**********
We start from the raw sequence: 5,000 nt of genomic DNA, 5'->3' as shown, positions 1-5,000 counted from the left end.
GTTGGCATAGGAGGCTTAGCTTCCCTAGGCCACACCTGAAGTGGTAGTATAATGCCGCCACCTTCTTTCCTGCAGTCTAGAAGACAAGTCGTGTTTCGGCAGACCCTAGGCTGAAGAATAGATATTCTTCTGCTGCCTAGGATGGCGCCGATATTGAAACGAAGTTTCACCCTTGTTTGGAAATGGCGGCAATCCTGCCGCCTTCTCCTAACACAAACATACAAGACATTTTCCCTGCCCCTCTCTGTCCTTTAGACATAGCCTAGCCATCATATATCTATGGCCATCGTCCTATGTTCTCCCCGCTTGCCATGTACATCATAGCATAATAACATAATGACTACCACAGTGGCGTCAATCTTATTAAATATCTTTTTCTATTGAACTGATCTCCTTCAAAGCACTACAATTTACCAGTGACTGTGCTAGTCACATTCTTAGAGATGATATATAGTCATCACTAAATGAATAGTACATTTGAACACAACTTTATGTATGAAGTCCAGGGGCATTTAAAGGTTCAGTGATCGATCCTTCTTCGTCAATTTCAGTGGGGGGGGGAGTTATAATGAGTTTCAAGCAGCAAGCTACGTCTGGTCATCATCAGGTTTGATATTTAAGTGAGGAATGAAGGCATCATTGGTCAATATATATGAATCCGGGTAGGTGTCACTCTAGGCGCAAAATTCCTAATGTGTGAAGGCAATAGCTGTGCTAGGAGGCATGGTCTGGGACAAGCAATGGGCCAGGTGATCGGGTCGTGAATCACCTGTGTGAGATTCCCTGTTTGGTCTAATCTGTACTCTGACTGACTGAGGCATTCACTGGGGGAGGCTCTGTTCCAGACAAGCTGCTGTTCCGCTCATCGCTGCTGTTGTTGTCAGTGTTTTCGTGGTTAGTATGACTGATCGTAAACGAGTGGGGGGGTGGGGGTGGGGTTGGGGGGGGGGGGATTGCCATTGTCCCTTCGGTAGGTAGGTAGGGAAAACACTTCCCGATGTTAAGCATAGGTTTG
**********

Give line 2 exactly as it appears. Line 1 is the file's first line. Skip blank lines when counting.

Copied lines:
GTTGGCATAGGAGGCTTAGCTTCCCTAGGCCACACCTGAAGTGGTAGTATAATGCCGCCACCTTCTTTCCTGCAGTCTAGAAGACAAGTCGTGTTTCGGCAGACCCTAGGCTGAAGAATAGATATTCTTCTGCTGCCTAGGATGGCGCCGATATTGAAACGAAGTTTCACCCTTGTTTGGAAATGGCGGCAATCCTGCCGCCTTCTCCTAACACAAACATACAAGACATTTTCCCTGCCCCTCTCTGTCCTTTAGACATAGCCTAGCCATCATATATCTATGGCCATCGTCCTATGTTCTCCCCGCTTGCCATGTACATCATAGCATAATAACATAATGACTACCACAGTGGCGTCAATCTTATTAAATATCTTTTTCTATTGAACTGATCTCCTTCAAAGCACTACAATTTACCAGTGACTGTGCTAGTCACATTCTTAGAGATGATATATAGTCATCACTAAATGAATAGTACATTTGAACACAACTTTATGTATGAAGTCCAGGGGCATTTAAAGGTTCAGTGATCGATCCTTCTTCGTCAATTTCAGTGGGGGGGGGAGTTATAATGAGTTTCAAGCAGCAAGCTACGTCTGGTCATCATCAGGTTTGATATTTAAGTGAGGAATGAAGGCATCATTGGTCAATATATATGAATCCGGGTAGGTGTCACTCTAGGCGCAAAATTCCTAATGTGTGAAGGCAATAGCTGTGCTAGGAGGCATGGTCTGGGACAAGCAATGGGCCAGGTGATCGGGTCGTGAATCACCTGTGTGAGATTCCCTGTTTGGTCTAATCTGTACTCTGACTGACTGAGGCATTCACTGGGGGAGGCTCTGTTCCAGACAAGCTGCTGTTCCGCTCATCGCTGCTGTTGTTGTCAGTGTTTTCGTGGTTAGTATGACTGATCGTAAACGAGTGGGGGGGTGGGGGTGGGGTTGGGGGGGGGGGGATTGCCATTGTCCCTTCGGTAGGTAGGTAGGGAAAACACTTCCCGATGTTAAGCATAGGTTTG